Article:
|Forlag||Oxford University Press|
|Emne||20th century & contemporary classical music; Diaries, letters & journals; Individual composers & musicians, specific bands & groups; Romantic music (c 1830 to c 1900)|
|Se flere detaljer|
Om Mahler Family Letters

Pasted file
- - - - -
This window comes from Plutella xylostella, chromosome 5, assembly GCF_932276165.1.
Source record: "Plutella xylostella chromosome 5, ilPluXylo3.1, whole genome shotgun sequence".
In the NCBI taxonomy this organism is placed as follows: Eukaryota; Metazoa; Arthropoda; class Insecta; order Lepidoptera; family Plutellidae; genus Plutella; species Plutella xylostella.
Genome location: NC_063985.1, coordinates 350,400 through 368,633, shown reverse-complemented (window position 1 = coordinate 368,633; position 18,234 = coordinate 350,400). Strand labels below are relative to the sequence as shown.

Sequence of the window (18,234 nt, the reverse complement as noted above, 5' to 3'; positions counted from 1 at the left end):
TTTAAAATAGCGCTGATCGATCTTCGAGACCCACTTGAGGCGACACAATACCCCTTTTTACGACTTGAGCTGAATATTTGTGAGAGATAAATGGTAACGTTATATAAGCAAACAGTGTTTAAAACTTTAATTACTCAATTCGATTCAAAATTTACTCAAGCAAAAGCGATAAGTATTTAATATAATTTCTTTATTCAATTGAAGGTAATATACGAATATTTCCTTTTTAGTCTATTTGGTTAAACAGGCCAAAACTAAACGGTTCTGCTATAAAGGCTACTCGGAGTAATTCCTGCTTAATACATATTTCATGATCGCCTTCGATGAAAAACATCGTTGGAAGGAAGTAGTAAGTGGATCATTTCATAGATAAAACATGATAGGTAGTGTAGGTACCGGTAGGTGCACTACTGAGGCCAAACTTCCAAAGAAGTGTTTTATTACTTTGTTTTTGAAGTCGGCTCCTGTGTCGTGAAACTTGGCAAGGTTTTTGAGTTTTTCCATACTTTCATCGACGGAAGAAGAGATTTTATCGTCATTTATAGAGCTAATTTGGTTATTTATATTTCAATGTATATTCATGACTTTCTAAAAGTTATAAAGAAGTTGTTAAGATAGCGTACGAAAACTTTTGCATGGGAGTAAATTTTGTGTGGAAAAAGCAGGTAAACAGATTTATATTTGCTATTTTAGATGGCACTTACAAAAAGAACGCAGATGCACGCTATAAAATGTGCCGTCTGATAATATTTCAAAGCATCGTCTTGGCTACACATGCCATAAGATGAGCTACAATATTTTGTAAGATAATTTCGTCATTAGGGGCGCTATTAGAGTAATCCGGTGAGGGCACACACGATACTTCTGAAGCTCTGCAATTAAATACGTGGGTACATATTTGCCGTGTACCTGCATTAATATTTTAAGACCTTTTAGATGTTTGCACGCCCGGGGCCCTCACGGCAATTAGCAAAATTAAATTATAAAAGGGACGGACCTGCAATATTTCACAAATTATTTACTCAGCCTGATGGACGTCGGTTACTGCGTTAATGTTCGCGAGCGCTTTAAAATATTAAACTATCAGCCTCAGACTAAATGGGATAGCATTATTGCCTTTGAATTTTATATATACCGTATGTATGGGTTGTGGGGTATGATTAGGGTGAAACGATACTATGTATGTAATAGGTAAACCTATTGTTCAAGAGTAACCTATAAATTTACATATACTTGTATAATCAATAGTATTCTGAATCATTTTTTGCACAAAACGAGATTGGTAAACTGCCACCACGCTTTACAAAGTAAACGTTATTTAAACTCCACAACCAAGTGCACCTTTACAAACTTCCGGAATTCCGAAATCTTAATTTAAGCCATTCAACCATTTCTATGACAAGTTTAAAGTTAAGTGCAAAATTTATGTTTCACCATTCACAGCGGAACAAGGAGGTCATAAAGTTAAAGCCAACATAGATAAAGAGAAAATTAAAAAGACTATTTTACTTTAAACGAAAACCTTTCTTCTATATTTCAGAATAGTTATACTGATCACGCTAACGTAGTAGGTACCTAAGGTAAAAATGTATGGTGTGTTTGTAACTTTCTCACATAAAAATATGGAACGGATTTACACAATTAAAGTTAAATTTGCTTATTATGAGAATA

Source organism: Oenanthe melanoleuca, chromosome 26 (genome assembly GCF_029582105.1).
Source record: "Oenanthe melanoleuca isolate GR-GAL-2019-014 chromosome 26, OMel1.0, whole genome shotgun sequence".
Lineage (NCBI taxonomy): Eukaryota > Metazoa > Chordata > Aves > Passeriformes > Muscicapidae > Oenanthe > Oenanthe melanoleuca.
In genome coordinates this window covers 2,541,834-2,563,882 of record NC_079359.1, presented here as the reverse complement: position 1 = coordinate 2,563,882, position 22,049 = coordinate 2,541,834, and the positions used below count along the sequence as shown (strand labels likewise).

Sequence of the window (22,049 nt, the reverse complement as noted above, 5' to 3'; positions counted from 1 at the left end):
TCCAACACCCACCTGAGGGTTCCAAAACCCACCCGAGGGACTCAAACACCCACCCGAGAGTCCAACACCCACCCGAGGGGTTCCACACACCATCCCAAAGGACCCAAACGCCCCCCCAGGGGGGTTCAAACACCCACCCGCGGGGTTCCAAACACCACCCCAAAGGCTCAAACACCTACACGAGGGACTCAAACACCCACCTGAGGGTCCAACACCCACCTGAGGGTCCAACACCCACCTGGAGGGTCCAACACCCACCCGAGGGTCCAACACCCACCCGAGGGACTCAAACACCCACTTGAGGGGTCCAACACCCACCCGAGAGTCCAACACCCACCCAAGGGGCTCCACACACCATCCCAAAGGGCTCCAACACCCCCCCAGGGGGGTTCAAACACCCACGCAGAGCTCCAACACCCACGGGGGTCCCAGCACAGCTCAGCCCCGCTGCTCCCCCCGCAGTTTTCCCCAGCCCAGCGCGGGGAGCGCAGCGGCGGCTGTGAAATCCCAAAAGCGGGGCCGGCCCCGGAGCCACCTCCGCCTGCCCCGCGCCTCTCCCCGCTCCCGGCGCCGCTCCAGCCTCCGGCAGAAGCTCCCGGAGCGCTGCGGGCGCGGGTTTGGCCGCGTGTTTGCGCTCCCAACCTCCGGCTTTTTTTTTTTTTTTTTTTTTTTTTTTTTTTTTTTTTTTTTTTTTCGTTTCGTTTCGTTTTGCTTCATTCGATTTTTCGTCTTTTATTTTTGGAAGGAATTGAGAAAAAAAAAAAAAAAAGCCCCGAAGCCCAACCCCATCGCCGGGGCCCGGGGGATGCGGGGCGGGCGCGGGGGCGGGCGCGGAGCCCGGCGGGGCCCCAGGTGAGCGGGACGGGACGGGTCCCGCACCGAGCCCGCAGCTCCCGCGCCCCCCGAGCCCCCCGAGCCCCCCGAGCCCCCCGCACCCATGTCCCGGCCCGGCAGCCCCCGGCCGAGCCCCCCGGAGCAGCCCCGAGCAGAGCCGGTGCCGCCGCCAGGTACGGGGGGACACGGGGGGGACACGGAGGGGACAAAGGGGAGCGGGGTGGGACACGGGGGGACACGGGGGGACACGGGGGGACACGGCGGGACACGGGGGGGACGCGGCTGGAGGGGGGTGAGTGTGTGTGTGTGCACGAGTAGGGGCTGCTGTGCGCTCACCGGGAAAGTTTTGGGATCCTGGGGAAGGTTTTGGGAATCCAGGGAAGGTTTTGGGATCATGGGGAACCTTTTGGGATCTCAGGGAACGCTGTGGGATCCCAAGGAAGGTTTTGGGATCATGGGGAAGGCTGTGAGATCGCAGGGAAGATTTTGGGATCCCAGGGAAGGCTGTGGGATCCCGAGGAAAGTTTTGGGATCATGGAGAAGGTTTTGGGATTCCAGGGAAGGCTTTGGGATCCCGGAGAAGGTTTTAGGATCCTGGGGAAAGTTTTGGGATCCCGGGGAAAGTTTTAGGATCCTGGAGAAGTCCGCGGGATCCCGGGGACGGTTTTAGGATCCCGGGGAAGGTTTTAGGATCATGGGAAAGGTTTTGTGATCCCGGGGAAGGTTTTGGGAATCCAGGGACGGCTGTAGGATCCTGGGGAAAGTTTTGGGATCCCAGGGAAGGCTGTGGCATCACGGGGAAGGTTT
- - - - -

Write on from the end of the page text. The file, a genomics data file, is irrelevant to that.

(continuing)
Hundreds of the letters that Gustav Mahler addressed to his parents and siblings survive, yet they have remained virtually unknown. Now, for the first time Mahler scholar Stephen McClatchie presents over 500 of these letters in a clear, lively translation in The Mahler Family Letters . Drawn primarily from the Mahler-Rose Collection at the University of Western Ontario, the volume presents a complete, well-rounded view of the familys correspondence. Spanning the mid 1880s through 1910, the letters record the excitement of a young man with a bourgeoning career as a conductor and provide a glimpse into his day-to-day activities rehearsing and conducting operas and concerts in Budapeast and Hamburg, and composing his first symphonies and songs. On the private side, they document his parents illnesses and deaths and the struggles of his siblings Alois, Justine, Otto, and Emma. The letters also give Mahlers insightful impressions of contemporaries such as Johannes Brahms, Richard Strauss, and Hans von Bulow, as well as his personal feelings about significant events, such as his first big success--the completion of Carl Maria von Webers Die drei Pintos in 1889. In the fall of 1894, the character of the letters changes when Justine and Emma come to live with Mahler in Hamburg and then Vienna, removing the need to communicate by letter about quotidian matters. At this point, the letters relay noteworthy events such as Mahlers campaign to be named Director of the Vienna Court Opera, his conducting tours throughout Europe, and his courtship of Alma Schindler. The Mahler Family Letters provides a vital, nuanced source of information about Mahlers life, his personality, and his relationships. McClatchie has generously annotated each letter, contextualizing and clarifying contemporary historical references and Mahler family acquaintances, and created an indispensable resource for all Mahlerists, 19th-century musicologists, and historians of 19th-century Germany and Austria.